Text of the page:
It is true that better toolkits have evolved and that the advent of social networking has increased the level of valuable information available on the web, but the real answer is that the threat landscape is not the primary reason for increased awareness. Information assurance has become the latest public concern and sells news. In the media, attention can encourage more attention, so InfoSec is currently a hot topic for discussion. Organizations like Anonymous and LulzSec have capitalized on this attention for their own purposes, fueling even more attention and as the media jumps to put a face on the adversary. Although the threat level has been high for some time, the public is suddenly aware of the risks.
I see this as a very good thing. By increasing awareness, the media is assisting the information security community in their mission. People are one of the biggest potential weaknesses in a company’s information assurance strategy and the education of users is a critical task. Information Security is not an IT issue, but a core business issue. No expensive castle defenses can compensate for the guy who leaves the drawbridge down. Although most employees understand the importance of security and would agree to adhere to policy, they may have varying levels of actual commitment. When faced with a choice between compliance and expediency, the employee’s understanding of the policy and its validity combine with the perceived importance to that employee’s management will determine the choice made. This seems like an unlikely risk with little impact, but is actually of critical importance. A lack of employee understanding and commitment can defeat even the best laid strategy. By educating users as to the threat and the logic behind specific measures, InfoSec professionals can better ensure employee commitment to the overall security plan.
So this is where coverage by major media outlets helps our cause. When mainstream, respected sources report, the general public is less likely to discount security statements as paranoia and is more likely to listen.
The Wall Street Journal, one of the most read and respected business news sources, published an entire special section on the subject this week: The Journal Report: Leadership in Information Security. It provides a good overview, discussing the impact of social engineering, IT governance, entertainment and historical references, consumer dangers, and privacy.
The lead story, “What’s a Company’s Biggest Security Risk? You.” notes the increase in attention to phishing scams as a vector of concern. As other researchers have mentioned, increase public or semi-private sharing of information has lead to better, more accurate phishing. Even security giants like RSA (they made the digital token your company most likely gave you for accessing the corporate network from home) have fallen victim to simple attacks via email attachments, resulting in massive loss of revenue and public trust. The story also explains how non-malevolent circumvention of corporate IT and InfoSec policy for personal use can seriously impact a company’s defensive stance.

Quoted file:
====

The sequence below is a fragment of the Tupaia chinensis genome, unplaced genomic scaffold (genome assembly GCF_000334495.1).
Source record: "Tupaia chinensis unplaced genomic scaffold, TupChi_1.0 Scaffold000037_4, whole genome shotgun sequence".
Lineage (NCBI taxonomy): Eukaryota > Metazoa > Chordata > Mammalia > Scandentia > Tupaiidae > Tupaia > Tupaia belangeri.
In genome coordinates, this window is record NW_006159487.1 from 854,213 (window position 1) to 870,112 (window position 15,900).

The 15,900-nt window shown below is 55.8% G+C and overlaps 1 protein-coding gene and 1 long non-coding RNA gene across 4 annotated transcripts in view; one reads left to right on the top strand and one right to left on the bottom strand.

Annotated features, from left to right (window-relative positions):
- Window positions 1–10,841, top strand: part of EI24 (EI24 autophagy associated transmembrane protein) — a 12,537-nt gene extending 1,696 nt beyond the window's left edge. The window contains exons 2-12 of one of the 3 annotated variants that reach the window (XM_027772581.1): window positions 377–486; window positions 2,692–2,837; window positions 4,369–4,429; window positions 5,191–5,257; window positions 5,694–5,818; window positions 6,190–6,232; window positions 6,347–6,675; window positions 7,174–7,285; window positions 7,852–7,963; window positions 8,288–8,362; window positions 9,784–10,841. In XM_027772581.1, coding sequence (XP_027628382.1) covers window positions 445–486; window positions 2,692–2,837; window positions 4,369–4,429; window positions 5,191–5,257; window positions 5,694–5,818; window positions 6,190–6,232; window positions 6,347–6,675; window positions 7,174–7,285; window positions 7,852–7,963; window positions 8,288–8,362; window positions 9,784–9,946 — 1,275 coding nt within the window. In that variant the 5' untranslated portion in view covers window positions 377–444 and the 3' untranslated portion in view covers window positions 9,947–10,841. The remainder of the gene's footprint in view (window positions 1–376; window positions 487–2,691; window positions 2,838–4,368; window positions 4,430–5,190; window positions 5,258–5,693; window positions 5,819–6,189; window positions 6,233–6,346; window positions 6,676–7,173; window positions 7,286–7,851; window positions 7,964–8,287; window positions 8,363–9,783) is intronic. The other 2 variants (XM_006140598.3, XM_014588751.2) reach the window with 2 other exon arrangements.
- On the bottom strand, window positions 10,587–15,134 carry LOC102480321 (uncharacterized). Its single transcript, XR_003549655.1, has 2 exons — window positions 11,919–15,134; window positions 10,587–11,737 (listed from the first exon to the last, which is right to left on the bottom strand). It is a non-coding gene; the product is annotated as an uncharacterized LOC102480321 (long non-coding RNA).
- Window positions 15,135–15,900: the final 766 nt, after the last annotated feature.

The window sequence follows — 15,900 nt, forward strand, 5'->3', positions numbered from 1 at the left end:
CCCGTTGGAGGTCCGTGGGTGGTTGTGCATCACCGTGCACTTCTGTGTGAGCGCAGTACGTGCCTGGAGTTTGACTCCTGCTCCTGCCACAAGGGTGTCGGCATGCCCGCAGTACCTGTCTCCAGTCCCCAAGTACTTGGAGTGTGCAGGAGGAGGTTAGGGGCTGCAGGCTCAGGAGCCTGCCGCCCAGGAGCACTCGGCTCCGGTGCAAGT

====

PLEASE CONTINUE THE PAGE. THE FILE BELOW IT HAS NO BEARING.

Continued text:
When I first joined my company’s security team, my boss and I discussed an otherwise honest employee who had built a secure, hidden tunnel to his home network to protect online banking and personal email traffic from snooping. I saw little risk, but my more experienced boss explained that we also could not see what sites he visited that might be known malware distributers, we could not see what virus attachments he might open, and were he to go rogue, we would not be able to tell if he was sending company information home. Fortunately the employee ceased activity without the need for even slight disciplinary action. He stopped tunneling out not because he was concerned that he would get in trouble, but because we explained the risk and he did not want to risk being the vector through which the company became infected. Information security succeeded in our mission through user education and commitment, instead of trying to enforce compliance.
One of the most simple and inexpensive defenses is to insist on strong passwords. Passwords are often the only form of authentication in use, so organizations must maximize their effectiveness. Unfortunately ease of memory and difficulty of compromise are opposing forces.
If a password is too simple, it can be easy for an adversary to guess. When allowed to pick passwords free-form, normal people tend to choose names, things, or dates that they will be able to remember easily. Unfortunately this increases the chance that a social engineer can guess the password given some knowledge of the user’s hobbies and interests (like, say, the sorts of things we broadcast on Twitter and Facebook).